A debate over day care centers has broken out in Norway but it’s been overshadowed by an even louder debate over related conflicts of interest, after one of the hard-pressed government coalition’s own former ministers fueled the attack on day care provisions he once helped form.
Former minister Bjarne Håkon Hanssen already made waves when he suddenly resigned his high-profile, top government post last fall, shortly after the September election, and then announced that he was going into the public relations business. Some felt Hanssen, a Labour Party veteran and trusted member of Prime Minister Jens Stoltenberg’s government, had misled voters and let Stoltenberg down.
Others voiced concerns that Hanssen’s abrupt change of career presented potential conflicts of interest, because he knew so much about the inner workings of government. His employers and potential clients viewed his political experience and knowledge as highly valuable.
Hanssen was subject to the state’s maximum quarantine period of six months, and started working for PR and consulting firm First House as soon as he was legally released from quarantine. It didn’t take long for the first conflict to arise, over day care.
‘Hanssen is for sale’
Hanssen’s client is a company called Espira, one of Norway’s biggest owners of private day care centers. The government of which Hanssen was a part had called on private investors to help build day care centers all over the country so that all parents could obtain child care. Many responded and went into the day care business.
The government later proposed limits, while Hanssen was still one of its ministers, on the amount of dividends private day care centers can claim on their operations, and on their profits on an eventual sale. The government reasoned that since it’s subsidizing day care operations, it’s entitled to ensure that the private day care center owners don’t make too much money on their operations.
That’s set off howls of protests from private owners like Espira. They claim the state has no business trying to exert such control over their operations, and some are threatening to close their day care centers in protest. That would affect thousands of children all over the country.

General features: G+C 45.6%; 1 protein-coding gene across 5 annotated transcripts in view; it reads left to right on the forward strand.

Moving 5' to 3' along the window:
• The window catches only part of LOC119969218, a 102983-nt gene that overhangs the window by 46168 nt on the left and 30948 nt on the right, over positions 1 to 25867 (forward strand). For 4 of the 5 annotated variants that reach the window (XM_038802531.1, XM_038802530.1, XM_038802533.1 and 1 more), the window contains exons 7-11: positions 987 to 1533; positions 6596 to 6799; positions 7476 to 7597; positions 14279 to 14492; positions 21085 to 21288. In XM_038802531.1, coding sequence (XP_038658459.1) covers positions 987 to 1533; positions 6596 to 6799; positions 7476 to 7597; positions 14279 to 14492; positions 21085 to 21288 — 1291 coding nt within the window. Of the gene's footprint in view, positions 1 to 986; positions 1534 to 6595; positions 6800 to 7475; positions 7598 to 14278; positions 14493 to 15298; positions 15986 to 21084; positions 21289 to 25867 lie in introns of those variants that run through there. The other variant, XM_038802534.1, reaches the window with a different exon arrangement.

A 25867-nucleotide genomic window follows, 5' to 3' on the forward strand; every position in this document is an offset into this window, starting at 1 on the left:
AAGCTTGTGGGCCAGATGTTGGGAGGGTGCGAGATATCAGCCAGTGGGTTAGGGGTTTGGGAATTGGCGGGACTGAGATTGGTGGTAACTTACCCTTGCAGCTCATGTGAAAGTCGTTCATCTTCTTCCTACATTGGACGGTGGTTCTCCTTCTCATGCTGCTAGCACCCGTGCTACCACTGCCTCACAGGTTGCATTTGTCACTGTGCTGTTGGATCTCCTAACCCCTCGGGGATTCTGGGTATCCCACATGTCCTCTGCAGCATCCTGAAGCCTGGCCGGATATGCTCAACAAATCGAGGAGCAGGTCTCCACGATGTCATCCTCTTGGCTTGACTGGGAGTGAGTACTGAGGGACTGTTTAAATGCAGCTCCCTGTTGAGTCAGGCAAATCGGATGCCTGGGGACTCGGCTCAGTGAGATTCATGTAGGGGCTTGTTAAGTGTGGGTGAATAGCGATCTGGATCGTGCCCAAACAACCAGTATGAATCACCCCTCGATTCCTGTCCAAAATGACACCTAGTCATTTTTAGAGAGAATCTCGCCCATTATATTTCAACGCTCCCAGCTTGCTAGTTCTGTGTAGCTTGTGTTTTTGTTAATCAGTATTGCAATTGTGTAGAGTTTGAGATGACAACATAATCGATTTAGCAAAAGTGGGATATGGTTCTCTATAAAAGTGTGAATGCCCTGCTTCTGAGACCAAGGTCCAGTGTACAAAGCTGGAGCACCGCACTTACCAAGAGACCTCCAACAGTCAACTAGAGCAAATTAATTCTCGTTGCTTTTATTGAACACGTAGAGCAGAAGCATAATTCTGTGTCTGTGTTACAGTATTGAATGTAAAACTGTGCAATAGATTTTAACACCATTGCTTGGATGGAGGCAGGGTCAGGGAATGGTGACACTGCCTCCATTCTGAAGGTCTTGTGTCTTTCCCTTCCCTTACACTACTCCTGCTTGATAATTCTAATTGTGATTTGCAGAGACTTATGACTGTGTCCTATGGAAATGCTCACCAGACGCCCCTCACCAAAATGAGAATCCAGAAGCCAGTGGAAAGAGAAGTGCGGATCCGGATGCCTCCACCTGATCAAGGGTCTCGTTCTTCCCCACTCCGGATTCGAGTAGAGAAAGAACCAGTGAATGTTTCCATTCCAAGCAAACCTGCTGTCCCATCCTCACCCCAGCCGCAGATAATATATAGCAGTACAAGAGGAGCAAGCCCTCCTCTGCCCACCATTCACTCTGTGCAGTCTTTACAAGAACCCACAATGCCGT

But it’s Hanssen’s role in the conflict that’s causing the most noise. His former government colleague Kristin Halvorsen is furious that he’s now selling advice on how her ministry’s proposal can be attacked. She claims that after years of government service, “he now serves those who pay. He is for sale.”
Hanssen’s own former Labour Party colleague Marit Nybakk has told Norwegian Broadcasting (NRK) that she views Hanssen’s new influence peddling as “reprehensible and immoral.”
Hanssen himself staunchly defends his new role and insists, as he did last fall, that he’s not doing anything wrong. After refusing to talk to reporters while on holiday last week on Crete, he came home over the weekend and told newspaper Dagens Næringsliv (DN) that he has followed all the existing quarantine rules and feels he’s on firm moral ground.
“If the government wants new rules, let them make them,” Hanssen told DN. “They have a majority (in Parliament), as far I know.”
Calls are already going out to toughen the rules for government officials who want to earn money as influence peddlers or public relations advisers after leaving public service. Some politicians, alarmed over Hanssen’s legal but controversial role, are urging rules like those proposed by US President Barack Obama, that no cabinet member can become a private adviser as long as the cabinet is still in place.
Hanssen’s role switch has created another thorny problem for Stoltenberg and his other top Labour colleagues who long have viewed Hanssen as a friend. Karl Eirik Schjøtt-Pedersen, Stoltenberg’s chief of staff and a former Labour minister himself, told reporters that it’s unclear whether quarantine rules will be beefed up and he otherwise seemed reluctant to address the Hanssen affair.
His colleague Martin Kolberg, deputy leader of Labour’s members of Parliament and a former party secretary, believes the rules will be changed, to protect the legitimacy of politics.
“We can’t have a situation where (government officials) are given massive amounts of public confidence and the highest political posts, and then think they can simply turn off the button and say they’re only serving business interests,” Kolberg told DN, in a thinly veiled rebuke to Hanssen. “Six months of quarantine is nothing after decades of high positions in Norwegian politics.
“The rules will be sharpened, there’s no doubt about that.”